Both Washington Gov. Jay Inslee and the Senate Majority Coalition Caucus, a largely Republican bloc that currently controls the state Senate, are avoiding tackling the bulk of Initiative 1351, a voter-passed initiative that would dramatically shrink K-12 class sizes across the state.
Inslee announced Monday during his yearly education budget proposal that he would like to see the initiative mostly tabled until the 2017-2019 budget biennium.
Meanwhile, the Senate Majority Coalition Caucus indicated that it will try to suspend the narrowly passed initiative, which did not identify a funding source when it was passed. Sen. John Braun, R-Chehalis and deputy majority leader, has a bill ready to call for I-1351’s suspension. To suspend an initiative within two years of its approval, a bill needs to pass along a two-thirds majority in both the House and the Senate.
Sen. Bruce Dammeier, R- Puyallup, a GOP leader on education matters, said the majority coalition is looking at other options if the suspension proposal fails, but declined to elaborate on them Monday.
As the Legislature maps out the 2015-2017 state operating budget this spring, I-1351 has become a monster hurdle. It accounts for $2.25 billion of the $3.28 billion in additional funds the Legislature will need to scare up for education funding.
Inslee laid out his plan for education funding Monday evening at Bellevue’s Newport High School. The conversation was also Skyped in to three other Town Halls held at schools across the state. In total, the governor proposed $2.3 billion in education spending increases for legislators to pass during the 2015 legislative session.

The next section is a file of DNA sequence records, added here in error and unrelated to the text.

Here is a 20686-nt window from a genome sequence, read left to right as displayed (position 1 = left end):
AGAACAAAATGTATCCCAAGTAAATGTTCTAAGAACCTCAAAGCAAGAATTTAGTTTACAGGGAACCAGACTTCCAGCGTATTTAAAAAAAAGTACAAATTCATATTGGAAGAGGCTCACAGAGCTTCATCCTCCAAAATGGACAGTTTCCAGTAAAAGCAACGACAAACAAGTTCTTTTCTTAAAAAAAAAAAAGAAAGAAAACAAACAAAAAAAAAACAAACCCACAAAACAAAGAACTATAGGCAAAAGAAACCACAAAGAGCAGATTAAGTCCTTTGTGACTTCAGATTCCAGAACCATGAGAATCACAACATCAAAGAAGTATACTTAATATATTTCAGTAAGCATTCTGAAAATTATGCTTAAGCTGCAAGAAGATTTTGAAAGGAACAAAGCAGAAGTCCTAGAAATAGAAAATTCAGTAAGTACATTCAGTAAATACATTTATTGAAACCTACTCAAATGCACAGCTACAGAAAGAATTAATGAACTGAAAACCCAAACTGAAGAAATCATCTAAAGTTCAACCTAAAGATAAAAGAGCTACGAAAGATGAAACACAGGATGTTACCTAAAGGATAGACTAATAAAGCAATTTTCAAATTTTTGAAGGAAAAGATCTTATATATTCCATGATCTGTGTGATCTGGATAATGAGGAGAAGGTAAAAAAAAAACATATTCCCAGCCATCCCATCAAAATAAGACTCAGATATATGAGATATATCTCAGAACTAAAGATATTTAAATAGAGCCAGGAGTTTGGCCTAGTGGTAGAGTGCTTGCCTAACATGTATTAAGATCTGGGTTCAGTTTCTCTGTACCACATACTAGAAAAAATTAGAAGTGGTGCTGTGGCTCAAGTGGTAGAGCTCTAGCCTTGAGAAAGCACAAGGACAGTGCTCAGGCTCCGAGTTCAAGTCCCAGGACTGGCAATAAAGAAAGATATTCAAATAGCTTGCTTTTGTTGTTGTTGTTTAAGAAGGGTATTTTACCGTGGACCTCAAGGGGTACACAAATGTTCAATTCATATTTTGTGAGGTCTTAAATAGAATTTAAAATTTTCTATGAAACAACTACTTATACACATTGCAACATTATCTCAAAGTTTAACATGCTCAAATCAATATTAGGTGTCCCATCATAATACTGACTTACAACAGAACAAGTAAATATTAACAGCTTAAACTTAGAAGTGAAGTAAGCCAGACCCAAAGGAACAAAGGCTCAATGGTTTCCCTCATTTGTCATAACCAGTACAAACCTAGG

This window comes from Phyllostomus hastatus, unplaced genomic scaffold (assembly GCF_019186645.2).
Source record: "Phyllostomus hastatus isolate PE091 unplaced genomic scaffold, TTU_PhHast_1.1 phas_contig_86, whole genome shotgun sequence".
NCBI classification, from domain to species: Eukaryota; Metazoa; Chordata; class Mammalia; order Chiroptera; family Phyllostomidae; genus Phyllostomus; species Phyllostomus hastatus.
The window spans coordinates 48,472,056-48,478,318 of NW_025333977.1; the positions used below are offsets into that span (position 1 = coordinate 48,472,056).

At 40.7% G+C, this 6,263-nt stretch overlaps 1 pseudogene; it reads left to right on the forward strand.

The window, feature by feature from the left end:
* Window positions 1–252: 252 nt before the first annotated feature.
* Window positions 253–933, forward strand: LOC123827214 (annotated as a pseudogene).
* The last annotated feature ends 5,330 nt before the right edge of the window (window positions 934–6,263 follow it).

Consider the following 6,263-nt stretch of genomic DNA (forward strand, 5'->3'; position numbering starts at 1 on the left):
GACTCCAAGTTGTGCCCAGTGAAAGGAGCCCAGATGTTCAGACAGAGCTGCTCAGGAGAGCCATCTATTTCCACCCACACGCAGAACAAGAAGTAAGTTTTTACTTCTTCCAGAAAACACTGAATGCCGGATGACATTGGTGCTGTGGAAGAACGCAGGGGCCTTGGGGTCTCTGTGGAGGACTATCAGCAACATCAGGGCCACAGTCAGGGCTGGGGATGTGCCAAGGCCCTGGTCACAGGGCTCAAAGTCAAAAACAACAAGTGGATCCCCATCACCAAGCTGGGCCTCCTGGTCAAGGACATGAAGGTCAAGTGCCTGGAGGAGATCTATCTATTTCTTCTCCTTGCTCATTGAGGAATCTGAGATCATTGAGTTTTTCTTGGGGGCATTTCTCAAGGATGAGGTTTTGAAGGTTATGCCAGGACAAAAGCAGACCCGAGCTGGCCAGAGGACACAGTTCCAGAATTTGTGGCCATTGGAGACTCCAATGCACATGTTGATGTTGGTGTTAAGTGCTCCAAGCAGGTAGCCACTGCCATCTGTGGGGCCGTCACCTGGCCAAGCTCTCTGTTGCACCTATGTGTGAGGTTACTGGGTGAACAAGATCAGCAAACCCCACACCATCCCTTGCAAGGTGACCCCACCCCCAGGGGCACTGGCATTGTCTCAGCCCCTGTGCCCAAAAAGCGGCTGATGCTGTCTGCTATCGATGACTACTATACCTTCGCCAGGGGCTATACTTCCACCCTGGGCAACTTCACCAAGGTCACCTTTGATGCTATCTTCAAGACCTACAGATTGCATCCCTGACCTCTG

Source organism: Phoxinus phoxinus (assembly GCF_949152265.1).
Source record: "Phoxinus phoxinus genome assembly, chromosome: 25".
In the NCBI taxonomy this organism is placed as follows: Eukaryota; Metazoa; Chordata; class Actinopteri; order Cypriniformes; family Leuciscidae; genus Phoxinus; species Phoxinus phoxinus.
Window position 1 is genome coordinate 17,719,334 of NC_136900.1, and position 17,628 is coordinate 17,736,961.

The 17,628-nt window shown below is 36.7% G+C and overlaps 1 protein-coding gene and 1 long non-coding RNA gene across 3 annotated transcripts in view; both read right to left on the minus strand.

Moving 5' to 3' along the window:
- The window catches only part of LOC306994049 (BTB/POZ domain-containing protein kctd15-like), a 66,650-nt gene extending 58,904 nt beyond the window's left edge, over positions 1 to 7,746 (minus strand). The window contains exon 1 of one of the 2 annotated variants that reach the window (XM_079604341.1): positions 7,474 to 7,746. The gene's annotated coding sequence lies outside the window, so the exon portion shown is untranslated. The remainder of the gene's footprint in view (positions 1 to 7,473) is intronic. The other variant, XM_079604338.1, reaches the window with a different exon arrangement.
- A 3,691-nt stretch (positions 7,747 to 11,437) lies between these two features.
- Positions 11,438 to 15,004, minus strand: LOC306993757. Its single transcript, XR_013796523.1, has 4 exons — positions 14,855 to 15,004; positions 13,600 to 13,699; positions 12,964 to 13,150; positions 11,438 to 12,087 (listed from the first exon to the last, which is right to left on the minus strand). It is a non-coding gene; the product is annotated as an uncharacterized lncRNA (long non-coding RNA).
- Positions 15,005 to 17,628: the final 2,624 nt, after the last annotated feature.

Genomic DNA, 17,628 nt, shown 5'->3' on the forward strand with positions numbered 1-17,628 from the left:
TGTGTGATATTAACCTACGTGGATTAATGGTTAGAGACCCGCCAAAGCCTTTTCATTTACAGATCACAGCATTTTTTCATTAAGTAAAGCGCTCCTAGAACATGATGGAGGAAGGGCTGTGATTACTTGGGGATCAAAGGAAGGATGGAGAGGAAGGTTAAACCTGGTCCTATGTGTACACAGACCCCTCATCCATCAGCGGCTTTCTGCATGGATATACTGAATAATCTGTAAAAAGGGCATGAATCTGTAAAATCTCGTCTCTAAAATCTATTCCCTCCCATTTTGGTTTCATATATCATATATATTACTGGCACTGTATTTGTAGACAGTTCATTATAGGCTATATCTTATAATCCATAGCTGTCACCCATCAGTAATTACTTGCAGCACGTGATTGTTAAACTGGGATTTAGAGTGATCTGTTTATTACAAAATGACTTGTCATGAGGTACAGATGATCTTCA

Of that amount, $1.3 billion of Inslee’s plan would go to shrinking K-3 class sizes from their current 25- to-1 ratio to roughly 17-to-1 by the start of the 2016 school year. The move would do double duty, speeding up implementation of the State Supreme Court-mandated McCleary Decision and fulfilling the K-3 portion of the voter-approved class size initiative.
"We cannot fully fund 1351 in the first biennium. ... There's simply not enough money," said David Schumacher, director of the state Office of Financial Management.
Almost $600 million of Inslee’s proposed funding would go to teacher cost-of-living raises. The rest would go to a wide range of programs, including a freeze on state college tuition until 2017, $156 million for state pre-school programs and $87 million for drop-out reduction programs.
Last week, the Inslee administration indicated it will be seeking $1 billion in extra revenue through taxes and cuts for the 2015-2017 biennium. That’s less than the $2.3 billion in extra education proposals he unveiled Monday.
It’s still unclear where the difference might come from, although Inslee is expected to address that issue on Thursday when he reveals his full budget plans.